Growing gourmet and medical mushrooms

Paul Stamets. Growing gourmet and medical mushrooms. - Ten Speed Press, 2000


1. Mushrooms, Civilization and History

2. The Role of Mushrooms in Nature

3.Selecting a Candidate for Cultivation

4. Natural Culture: Creating Mycological Landscapes

5. The Stametsian Model: Permaculture with a Mycological Twist

6. Materials fo rFormulating a Fruiting Substrate

7. Biological Efficiency: An Expression of Yield

8. Home-made vs. Commercial Spawn

9. The Mushroom Life Cycle

10. The Six Vectors of Contamination

11. Mind and Methods for Mushroom Culture

12. Culturing Mushroom Mycelium on Agar Media

13. The Stock Culture Library: A Genetic Bank of Mushroom Strains

14. Evaluating a Mushroom Strain

15. Generating Grain Spawn

16. Creating Sawdust Spawn

17. Growing Gourmet Mushrooms on Enriched Sawdust

18. Cultivating Gourmet Mushrooms on Agricultural Waste Products

19. Cropping Containers

20. Casing: A Topsoil Promoting Mushroom Formation

21. Growth Parameters for Gourmet and Medicinal Mushroom Species

Spawn Run: Colonizing the Substrate

Primordia Formation: The Initiation Strategy

Fruitbody (Mushroom) Development

The Gilled Mushrooms

The Polypore Mushrooms of the Genera Ganoderma, Grifola and Polyporus

The Lion’s Mane of the Genus Hericium

The Wood Ears of the Genus Auricularia

The Morels: Land-Fish Mushrooms of the Genus Morchella

The Morel Life Cycle

22. Maximizing the Substrate’s Potential through Species Sequencing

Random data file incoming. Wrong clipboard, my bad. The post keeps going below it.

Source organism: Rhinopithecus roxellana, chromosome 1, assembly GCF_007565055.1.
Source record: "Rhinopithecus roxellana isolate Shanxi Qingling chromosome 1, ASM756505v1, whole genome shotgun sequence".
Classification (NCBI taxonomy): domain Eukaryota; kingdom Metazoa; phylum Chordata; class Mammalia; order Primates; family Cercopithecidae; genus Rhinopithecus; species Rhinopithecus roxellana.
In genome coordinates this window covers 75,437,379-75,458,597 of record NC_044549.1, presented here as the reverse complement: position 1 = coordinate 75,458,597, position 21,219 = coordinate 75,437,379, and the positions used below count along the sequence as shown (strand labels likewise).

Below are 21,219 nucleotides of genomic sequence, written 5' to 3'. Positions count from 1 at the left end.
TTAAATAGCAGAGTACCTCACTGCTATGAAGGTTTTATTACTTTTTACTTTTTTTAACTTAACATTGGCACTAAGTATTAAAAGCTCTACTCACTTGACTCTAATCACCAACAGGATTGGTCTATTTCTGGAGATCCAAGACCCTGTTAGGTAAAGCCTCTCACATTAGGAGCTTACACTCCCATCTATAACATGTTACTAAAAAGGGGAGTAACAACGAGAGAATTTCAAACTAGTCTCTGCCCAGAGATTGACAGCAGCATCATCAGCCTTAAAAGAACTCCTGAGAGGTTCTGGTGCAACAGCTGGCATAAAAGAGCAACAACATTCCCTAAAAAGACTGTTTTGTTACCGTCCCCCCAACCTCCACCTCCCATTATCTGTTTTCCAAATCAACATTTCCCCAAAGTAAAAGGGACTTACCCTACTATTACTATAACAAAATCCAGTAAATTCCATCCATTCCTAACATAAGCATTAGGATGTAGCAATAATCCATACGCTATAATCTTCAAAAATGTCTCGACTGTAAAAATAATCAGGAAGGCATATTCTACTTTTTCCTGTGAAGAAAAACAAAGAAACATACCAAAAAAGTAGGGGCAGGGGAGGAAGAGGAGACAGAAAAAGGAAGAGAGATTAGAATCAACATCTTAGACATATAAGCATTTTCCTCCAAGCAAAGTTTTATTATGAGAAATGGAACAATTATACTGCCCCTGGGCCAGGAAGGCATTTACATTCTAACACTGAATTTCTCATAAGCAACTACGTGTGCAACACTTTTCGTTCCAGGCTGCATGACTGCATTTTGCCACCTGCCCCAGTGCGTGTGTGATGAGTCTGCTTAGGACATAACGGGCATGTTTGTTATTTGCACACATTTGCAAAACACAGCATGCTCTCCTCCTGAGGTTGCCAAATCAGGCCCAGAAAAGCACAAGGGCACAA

23. Harvesting, Storing, and Packaging the Crop for Market

24. Mushroom Recipes: Enjoying the Fruits of Your Labors

25. Cultivation problems & Their Solutions: A Troubleshoting guide


I. Description of Environment for a Mushroom Farm

II. Designing and Building A Spawn Laboratory

III. The Growing Room: An Environment for Mushroom Formation & Development

IV. Resource Directory

V. Analyses of Basic Materials Used in Substrate Preparation

VI. Data Conversion Tables






Shiitake production from sterilized sawdust. Tan and
Many supplements can be used to enhance
yield and found that a formula (dry weight)
Chang (1989) examined the effect of 17 formulations on
wheat bran, and 1.4 % calcium carbonate gave
consisting of 71% sawdust, 18% used tea leaves, 7%
substituted for calcium carbonate, no effect on yield
the highest yields. When calcium sulfate was
enhancing yields.
leafs proved to be an excellent supplement for
was seen. In their opinion, spent tea
for the data
with only four replicates of
Notably, only two strains of Shiitake were used,
addition of cotton waste to a sawdust/bran
trials.Another study by Morales et al. (1991) found that the
(12.5%) formula significantly improved yields of Shiitake.
Shiitake cultivators who will, inevitably, develop
These examples can be used as guidelines for
yields according to their unique circumstances. My
precise formulas and strategies that maximize
in 25-35 days, with subsequent flushes 10-14 days
method consistently gives first flushes of Shuitake
first begin. For most other Shiitake growers on sterilapart. My final flushes end two months after the
after three months of incubation. Our speed of
ized sawdust, their first flushes are just beginning
The "secret" of my method is the culminaproduction sets a new standard for the Shiitake industry.
aggressive strain sustained on a unique agar formula; a
tion of a combination of factors: the use of an
hardwood (alder); water rich in minerals; and the sensihigh spawning rate; a rapidly decomposing
is transferable and can be taught to anyone.
tive care of a good cultivator. This technology

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